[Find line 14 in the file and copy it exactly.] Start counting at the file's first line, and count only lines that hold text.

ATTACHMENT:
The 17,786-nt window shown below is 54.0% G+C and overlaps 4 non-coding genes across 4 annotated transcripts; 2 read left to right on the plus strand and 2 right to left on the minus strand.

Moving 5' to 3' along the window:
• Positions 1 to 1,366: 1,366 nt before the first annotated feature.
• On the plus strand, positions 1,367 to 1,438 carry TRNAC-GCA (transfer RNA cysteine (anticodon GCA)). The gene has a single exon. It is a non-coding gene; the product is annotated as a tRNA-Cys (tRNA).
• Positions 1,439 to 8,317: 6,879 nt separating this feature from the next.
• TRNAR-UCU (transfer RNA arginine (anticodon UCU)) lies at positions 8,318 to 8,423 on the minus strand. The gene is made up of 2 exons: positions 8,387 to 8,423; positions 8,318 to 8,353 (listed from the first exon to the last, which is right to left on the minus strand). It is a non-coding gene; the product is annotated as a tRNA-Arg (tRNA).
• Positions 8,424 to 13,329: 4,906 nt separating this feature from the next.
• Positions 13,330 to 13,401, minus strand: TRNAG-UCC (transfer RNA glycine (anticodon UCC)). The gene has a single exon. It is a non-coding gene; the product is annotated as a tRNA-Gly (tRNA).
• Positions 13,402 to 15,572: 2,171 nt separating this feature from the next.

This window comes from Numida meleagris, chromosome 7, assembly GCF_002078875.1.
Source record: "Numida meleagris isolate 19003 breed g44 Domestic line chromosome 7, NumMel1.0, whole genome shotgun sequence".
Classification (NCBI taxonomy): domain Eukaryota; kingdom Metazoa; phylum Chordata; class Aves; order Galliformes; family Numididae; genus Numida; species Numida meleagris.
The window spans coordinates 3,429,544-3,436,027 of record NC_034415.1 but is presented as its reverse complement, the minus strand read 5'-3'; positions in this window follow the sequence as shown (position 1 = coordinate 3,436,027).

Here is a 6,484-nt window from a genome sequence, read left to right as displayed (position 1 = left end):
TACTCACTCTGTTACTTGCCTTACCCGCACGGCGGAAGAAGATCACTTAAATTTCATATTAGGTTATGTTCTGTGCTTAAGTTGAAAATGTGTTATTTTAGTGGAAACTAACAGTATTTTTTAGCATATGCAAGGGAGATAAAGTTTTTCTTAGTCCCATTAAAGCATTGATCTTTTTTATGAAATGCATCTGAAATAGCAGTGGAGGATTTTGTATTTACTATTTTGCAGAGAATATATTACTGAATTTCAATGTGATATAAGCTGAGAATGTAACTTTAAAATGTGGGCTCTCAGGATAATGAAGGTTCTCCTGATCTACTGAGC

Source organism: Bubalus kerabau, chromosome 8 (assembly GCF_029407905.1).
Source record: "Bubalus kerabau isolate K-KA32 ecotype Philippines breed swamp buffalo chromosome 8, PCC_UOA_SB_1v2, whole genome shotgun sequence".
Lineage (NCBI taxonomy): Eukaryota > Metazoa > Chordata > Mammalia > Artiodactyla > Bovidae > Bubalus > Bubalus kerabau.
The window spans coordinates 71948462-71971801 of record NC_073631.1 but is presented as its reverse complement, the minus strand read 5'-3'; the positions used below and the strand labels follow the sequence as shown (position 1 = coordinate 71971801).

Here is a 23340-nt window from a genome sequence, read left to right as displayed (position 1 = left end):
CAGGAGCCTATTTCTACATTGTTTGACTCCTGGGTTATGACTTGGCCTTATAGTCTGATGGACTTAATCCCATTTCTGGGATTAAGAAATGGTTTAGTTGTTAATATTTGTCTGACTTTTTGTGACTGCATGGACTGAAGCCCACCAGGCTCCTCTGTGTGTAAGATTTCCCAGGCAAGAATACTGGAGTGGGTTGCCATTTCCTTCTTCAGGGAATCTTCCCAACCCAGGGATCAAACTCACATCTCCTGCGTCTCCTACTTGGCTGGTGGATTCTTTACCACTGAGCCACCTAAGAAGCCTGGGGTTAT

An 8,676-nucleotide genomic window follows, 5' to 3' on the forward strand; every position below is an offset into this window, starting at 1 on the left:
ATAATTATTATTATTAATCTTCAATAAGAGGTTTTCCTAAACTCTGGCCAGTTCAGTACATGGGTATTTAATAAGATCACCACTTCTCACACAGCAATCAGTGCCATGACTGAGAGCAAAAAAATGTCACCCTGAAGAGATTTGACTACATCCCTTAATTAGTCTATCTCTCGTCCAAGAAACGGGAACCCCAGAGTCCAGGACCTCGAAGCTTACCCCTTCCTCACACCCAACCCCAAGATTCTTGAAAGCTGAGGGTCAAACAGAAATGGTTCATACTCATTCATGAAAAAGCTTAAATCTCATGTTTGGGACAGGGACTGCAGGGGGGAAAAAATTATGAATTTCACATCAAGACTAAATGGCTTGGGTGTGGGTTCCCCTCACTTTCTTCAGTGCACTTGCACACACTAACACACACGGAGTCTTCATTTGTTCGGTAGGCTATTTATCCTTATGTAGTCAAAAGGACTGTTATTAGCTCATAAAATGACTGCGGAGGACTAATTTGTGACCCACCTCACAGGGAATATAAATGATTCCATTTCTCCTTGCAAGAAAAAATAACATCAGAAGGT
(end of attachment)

Here is a 6,484-nt window from a genome sequence, read left to right as displayed (position 1 = left end):